Philosophical: The word “philosophy,” like so many terms it itself employs, has a wide and undisciplined set of meanings.  PB's philosophy is truly a love (philo) of wisdom (sophia); more, it is the melding of love and wisdom—the ‘jewel in the heart,’ which requires an absolute balance of inner and outer development, if it is to be realized.  Spiritual Philosophy is the loving experience of reverence for (and from) our higher Self; it is the capacity to extract lessons from our own lives; it is the challenge of acting wisely in a world continually obscured by ignorance; and it is the opportunity to know the deepest principles of oneself, the Divine, and Absolute Mind.

In these writings PB lifts our awareness beyond the small scope of our own spirituality into the infinity of the World-Mind and Mind Alone.  He makes it clear that we can and must become sensible of these impersonal mysteries if we are to fully appreciate the reality into which we are born.  PB avoids the labyrinth of religious beliefs and the high-flying theories that so often pass for philosophy these days; instead, he gives us the fundamental realities, stripped of dogma, vital to our lives, and essential to the welfare of the world.   Philosophy is the search for the living Truth, and a steadfast awareness of the Mystery beyond Truth. It requires the full engagement of every faculty and resource we have, and must permeate every waking—and sleeping—hour of our day.  After all, the Truth itself is all-pervasive and unaffected by any limiting condition, and anything which is capable of receiving the Truth must be the same.  Thus it comes to pass that our pursuit of the truth is not finished until our own consciousness—our own higher Self—is bound over to that Truth, once and for all.  When this has happened, the individual has completed the phase of Philosophy and has entered the highest stage known to humankind—Enlightenment.
Here is PB’s own statement regarding philosophy: “Viewed from the standpoint of the house in which we all have to live—that is, the body—Advaita Vedanta seems to deal only in ultimate abstractions—however admirable and lofty its outlook.  The body is there and its actuality and factuality must be noted and, more, accepted.  This is why I do not give any other label to the ideas put into my later books than the generic name philosophy.  I do not call it Indian philosophy since there are ideas in the books which do not belong to India at all.  I do not identify it with any particular land, race, religion, or teacher from the ancient past or the modern present.  Philosophy cannot be limited only to abstract ideas.  It includes those ideas but it also includes other things.  Its original Greek meaning, "love of wisdom," concerns the whole of man, and not only his abstract thoughts, intellect, feelings, body, or relation to the world around him.  It concerns his entire life: his contacts with other people, the morality which guides him in dealing with them, and finally his attitude towards himself.  Philosophy must be universal in its scope; therefore, it may embrace ideas which originate not only in India or in America or in Europe, but in every other period of civilization.  Not all ideas are philosophical, but only those which are true, useful, in harmony with the World-Idea, and able to survive the test of practice and applicability.”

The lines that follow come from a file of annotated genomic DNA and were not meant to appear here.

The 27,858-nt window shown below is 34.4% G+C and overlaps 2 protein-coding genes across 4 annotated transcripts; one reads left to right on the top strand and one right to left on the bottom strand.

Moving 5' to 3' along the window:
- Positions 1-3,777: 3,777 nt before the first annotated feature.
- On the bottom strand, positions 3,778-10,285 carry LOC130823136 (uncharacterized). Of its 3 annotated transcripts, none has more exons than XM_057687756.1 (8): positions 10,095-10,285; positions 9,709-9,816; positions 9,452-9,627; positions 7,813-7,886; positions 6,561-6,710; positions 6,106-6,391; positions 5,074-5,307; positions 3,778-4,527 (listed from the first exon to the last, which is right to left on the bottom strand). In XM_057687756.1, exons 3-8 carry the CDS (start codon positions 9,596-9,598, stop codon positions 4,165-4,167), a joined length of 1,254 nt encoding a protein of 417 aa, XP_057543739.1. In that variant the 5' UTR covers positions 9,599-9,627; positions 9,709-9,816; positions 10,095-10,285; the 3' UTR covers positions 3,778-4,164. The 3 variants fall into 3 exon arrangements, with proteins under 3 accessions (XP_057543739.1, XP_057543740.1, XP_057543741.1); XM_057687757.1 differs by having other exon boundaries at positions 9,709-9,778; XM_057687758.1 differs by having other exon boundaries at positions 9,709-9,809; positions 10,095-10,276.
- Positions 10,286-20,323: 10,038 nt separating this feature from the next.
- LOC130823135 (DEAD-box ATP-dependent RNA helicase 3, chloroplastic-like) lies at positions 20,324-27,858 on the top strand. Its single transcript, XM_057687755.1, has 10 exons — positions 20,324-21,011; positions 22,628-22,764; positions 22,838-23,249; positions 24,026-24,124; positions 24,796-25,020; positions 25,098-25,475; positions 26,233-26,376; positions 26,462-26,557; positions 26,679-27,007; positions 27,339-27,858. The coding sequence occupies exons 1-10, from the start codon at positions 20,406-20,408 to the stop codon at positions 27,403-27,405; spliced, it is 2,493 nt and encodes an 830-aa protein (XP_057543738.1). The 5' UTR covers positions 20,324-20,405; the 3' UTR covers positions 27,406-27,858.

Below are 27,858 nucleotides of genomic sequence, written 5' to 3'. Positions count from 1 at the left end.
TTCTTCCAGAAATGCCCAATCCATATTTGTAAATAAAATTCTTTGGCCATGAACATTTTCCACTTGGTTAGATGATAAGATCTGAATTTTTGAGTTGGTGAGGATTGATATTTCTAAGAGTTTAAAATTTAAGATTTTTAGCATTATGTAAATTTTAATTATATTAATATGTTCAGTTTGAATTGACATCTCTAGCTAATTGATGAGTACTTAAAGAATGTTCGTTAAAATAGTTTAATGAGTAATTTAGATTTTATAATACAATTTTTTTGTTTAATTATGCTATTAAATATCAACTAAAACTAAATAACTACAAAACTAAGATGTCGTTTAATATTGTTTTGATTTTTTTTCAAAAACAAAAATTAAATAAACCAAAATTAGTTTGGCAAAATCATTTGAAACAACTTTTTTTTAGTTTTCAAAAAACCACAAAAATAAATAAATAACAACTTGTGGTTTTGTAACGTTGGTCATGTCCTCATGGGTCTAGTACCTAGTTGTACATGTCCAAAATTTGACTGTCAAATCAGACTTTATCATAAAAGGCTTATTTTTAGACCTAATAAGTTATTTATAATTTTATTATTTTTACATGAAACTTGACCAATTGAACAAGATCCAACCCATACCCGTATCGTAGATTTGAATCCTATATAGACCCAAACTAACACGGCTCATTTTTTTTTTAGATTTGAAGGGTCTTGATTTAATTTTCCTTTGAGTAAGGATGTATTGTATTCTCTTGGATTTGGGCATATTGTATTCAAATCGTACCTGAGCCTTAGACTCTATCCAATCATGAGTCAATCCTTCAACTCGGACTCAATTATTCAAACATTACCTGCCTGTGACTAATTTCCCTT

(The Notebooks of Paul Brunton, Category 20: What Is Philosophy? > Chapter 1: Toward Defining Philosophy > # 128)

Books to read:

The Quest of the Overself - This book is an expanded and rational development of Ramana Maharshi’s “Who Am I?” practice, and the book as a whole can be used as an instrument for deepening one’s inner quest.  Mastering this meditation—by way of ‘finding’ the answer—is essential to the philosopher’s work.  After all, if we don’t know our own truth, how can we hope to comprehend universal truth?  The final chapters of this book contain extraordinary descriptions of the presence, power, and Grace of the Overself—words that will bring peace in times of doubt, and clarity in times of peace. 

The Wisdom of the Overself - Where The Hidden Teaching Beyond Yoga teaches us to examine and recognize the full potential of our own mind, The Wisdom of the Overself teaches us to look at the cosmos around us in the same light—as World-Mind, Itself the active phase of Mind Absolute.  While it is possible to read and understand this book in its own right, a careful study of this text will require familiarity with Advaita Vedanta and Buddhism—and at least a passing acquaintance with western scientific thought.  The questions and affirmations presented to us in this text, when illumined in meditation by the light of the Overself, will literally transform our mind and heart into organs of spiritual philosophy.  The Wisdom concludes with a collection of remarkable meditation exercises specifically designed to explore the four states of consciousness—meditations at once immediately useful and yet requiring a lifetime to complete.